Regulating Flexibility: book review comments welcome

I received a rather harsh note from a journal demanding that I submit the review or give back the book. To make matters worse, shamefully (on my part) the journal is hosted by my department. I am more of a note taker than a bring it to the finishing shop kind of guy. Here is the first draft. Comments welcome.

Regulating Flexibility: The Political Economy of Employment Standards.
Mark P. Thomas (2009), McGill-Queen’s University Press.
ISBN: 0773535284

Mark Thomas’ qualitative analysis follows firmly in the York tradition of political economy with its heavy emphasis on analysing the way in which institutions are both shaped by and shape the composition of social relations between class, gender and ethnicity. His study is thus able to offer insights on the way in which, what would at first glance seem to be, rather mundane legislative changes have nonetheless significant impacts when analysed within the broader context of neoliberal economic restructuring.

In Regulating Flexibility Mark Thomas undertakes an analysis of the evolution of labour market policy principally with respect to employment standards in Ontario. While the bulk of his analysis is concentrated on the period form the beginning of the 1970s to the new millennium, he nonetheless commences his empirical analysis with a concise presentation of the evolution minimum standards legislation since the end of the 19th century in Ontario.

One of the central strengths of Regulating Flexibility is that it makes the firm link between economic restructuring in Ontario in the pursuit of deep integration with the US and the broader global processes restructuring of production and consumption. In this frame policies designed to elicit greater “flexibility” from the workforce in general and individual workers at the level of the enterprise more often than not served to increase a sense of insecurity on the part of workers. That is, in many ways the pursuit of flexibility with respect to minimum standards legislation, by conscious design or not, served as a punitive form of (re)regulation which intensified the insecurity of already increasingly precarious and marginalized segment of the labour force. Moreover all of this occurred in the context of a diminished and diminishing labour movement which was increasingly incapable of defending core labour markets.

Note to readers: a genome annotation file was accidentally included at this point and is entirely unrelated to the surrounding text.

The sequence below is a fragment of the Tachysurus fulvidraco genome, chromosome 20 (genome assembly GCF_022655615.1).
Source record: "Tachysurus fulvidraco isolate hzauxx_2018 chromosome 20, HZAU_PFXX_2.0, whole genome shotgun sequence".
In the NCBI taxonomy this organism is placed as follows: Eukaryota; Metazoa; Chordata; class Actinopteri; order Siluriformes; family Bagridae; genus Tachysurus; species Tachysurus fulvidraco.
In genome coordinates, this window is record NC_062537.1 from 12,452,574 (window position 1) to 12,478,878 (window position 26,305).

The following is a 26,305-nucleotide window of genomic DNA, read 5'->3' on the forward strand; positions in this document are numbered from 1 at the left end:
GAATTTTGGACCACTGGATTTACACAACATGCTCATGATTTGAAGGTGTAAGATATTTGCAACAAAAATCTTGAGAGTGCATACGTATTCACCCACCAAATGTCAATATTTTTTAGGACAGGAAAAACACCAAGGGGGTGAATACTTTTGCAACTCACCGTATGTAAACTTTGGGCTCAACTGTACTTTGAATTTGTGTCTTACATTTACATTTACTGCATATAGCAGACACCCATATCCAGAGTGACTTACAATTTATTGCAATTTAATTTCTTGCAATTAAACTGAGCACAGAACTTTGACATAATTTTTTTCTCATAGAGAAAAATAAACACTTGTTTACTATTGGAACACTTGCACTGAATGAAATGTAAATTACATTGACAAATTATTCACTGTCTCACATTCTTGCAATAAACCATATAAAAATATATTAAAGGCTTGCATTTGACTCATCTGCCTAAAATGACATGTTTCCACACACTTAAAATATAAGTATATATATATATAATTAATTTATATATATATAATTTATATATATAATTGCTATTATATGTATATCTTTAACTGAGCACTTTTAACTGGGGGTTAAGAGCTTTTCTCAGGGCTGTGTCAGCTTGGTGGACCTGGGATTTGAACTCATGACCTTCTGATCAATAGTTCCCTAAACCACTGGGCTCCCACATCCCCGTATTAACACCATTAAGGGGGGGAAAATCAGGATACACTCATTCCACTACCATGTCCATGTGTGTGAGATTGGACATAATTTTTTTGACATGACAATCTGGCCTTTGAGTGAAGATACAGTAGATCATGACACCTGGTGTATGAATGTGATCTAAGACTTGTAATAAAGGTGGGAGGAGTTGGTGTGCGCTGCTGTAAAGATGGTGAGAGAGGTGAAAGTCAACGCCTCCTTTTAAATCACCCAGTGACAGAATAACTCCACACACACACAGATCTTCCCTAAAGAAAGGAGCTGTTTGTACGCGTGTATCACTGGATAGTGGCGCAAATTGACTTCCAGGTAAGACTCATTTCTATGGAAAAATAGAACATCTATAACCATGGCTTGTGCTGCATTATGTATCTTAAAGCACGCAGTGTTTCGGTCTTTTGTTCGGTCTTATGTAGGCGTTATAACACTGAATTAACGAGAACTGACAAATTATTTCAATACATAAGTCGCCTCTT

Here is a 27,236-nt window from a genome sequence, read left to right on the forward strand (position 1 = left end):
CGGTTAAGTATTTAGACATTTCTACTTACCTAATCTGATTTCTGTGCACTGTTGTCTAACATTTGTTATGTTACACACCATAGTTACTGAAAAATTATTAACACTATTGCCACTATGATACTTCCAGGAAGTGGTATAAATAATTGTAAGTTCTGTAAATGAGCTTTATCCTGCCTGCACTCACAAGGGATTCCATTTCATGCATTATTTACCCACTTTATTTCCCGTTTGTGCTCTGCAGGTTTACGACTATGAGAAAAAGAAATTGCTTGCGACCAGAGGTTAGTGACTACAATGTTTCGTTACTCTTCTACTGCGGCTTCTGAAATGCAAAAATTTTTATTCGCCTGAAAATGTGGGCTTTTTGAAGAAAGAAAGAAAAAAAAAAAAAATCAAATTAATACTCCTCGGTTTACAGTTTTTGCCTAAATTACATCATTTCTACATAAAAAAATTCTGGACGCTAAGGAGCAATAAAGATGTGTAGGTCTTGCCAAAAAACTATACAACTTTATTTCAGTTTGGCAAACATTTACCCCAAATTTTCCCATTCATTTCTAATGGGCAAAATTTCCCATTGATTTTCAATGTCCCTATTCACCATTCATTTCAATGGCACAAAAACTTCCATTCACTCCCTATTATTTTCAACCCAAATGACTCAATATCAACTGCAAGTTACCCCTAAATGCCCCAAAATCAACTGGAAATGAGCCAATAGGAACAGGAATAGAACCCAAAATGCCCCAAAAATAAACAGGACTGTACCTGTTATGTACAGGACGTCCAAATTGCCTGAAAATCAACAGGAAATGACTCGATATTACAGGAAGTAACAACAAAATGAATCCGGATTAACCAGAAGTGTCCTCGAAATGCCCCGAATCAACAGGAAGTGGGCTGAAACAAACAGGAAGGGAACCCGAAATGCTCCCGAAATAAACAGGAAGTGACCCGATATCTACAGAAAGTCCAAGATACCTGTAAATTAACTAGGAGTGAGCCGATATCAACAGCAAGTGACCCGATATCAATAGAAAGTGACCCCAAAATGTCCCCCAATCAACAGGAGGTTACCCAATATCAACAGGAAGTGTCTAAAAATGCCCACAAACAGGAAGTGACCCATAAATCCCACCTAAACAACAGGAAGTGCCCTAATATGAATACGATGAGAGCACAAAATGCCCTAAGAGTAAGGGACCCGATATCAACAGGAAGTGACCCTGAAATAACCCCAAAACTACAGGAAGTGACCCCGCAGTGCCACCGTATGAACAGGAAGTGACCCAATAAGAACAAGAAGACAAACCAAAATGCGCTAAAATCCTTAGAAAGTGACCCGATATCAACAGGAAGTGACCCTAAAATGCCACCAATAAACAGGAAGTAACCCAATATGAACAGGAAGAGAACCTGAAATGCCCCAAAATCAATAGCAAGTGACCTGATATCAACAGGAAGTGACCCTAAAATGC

The picture that thus emerges in Regulating Flexibility is one of a (re)segmentation of labour markets: with elements of secondary and tertiary labour markets creeping into primary labour markets while at the same time, in the pursuit of flexibility, producing noticeably deteriorating conditions in secondary and tertiary labour markets. Clearly minimum standards legislation is part of the broader labour relations regime.

Characteristically Thomas concludes his book with a discussion of what is to be done about what he, rightly views, as a distressing turn in labour market regulation in Ontario at century’s end. Here the familiar tension is drawn out between the evident need for transnational regulatory institutions to limit the regional whipsawing of what are increasingly integrated global labour markets and the institutional reality that unlike the regulation of global trade via the WTO for example, there is not an international organization with the power to enforce transnational minimum standards. Simply, as far as labour markets go the national and regional states are the only games in town. And in Canada, given the constitutional division of powers, it is at the provincial level where most of the work must be done.

I generally agree with the list of reforms Thomas suggests will ameliorate the most egregious of labour practices in Ontario—expanding coverage, increasing minimum wages, improving minimum standards on work times, and equally important enforcement. I am, however, less sanguine, given the current milieu, that workers in Ontario have the organizational capacity and solidarity to win these reforms by pressure from the ground-up. One of the facts of neoliberal labour market policies coupled with the trans-nationalisation of production and consumption is that they actively intensify the intra-class cleavages between workers. That said, the mobilization of workers to defend and promote their collective needs is historically the only way legislative reform has taken place. Thomas thus quite rightly understands that mobilisation and solidarity are the only way forward so perhaps he is right to cast his prescriptive gaze and hopes in that direction.